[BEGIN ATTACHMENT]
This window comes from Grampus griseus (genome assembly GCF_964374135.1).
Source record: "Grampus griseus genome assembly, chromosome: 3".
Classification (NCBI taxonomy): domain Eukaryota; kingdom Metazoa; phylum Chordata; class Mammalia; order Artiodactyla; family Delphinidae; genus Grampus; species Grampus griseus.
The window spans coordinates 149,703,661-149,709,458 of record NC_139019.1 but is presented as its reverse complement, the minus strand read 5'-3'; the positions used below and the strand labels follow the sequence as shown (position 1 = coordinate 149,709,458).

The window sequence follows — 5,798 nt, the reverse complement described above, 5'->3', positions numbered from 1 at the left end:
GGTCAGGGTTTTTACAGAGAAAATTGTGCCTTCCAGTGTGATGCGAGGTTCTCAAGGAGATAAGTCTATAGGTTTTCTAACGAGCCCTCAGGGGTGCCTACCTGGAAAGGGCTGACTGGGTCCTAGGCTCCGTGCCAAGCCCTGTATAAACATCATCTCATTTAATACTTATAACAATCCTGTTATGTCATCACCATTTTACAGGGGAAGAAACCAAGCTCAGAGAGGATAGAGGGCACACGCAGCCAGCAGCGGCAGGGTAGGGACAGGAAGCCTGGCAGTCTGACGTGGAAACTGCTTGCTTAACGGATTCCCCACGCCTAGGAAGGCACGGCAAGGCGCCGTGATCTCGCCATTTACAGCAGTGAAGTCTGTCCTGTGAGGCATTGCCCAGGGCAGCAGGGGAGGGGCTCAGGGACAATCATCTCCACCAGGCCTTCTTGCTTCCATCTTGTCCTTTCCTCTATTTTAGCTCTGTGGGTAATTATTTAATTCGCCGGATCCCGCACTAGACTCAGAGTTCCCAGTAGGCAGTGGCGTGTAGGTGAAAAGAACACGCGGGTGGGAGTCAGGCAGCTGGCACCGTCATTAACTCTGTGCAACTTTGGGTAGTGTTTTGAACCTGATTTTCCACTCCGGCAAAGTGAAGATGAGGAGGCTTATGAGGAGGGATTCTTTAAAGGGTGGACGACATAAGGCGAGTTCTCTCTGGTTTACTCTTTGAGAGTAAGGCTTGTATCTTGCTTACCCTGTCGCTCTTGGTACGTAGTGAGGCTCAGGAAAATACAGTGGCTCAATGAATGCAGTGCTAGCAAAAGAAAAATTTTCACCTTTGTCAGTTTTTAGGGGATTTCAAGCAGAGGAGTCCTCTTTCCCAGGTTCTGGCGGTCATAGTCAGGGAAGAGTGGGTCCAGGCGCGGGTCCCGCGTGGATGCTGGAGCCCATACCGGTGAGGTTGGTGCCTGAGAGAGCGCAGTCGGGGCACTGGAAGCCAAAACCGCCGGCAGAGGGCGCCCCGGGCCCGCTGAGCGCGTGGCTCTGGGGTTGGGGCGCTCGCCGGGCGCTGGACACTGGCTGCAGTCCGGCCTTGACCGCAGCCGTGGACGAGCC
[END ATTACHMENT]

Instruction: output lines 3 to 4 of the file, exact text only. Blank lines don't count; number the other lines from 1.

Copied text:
Classification (NCBI taxonomy): domain Eukaryota; kingdom Metazoa; phylum Chordata; class Mammalia; order Artiodactyla; family Delphinidae; genus Grampus; species Grampus griseus.
The window spans coordinates 149,703,661-149,709,458 of record NC_139019.1 but is presented as its reverse complement, the minus strand read 5'-3'; the positions used below and the strand labels follow the sequence as shown (position 1 = coordinate 149,709,458).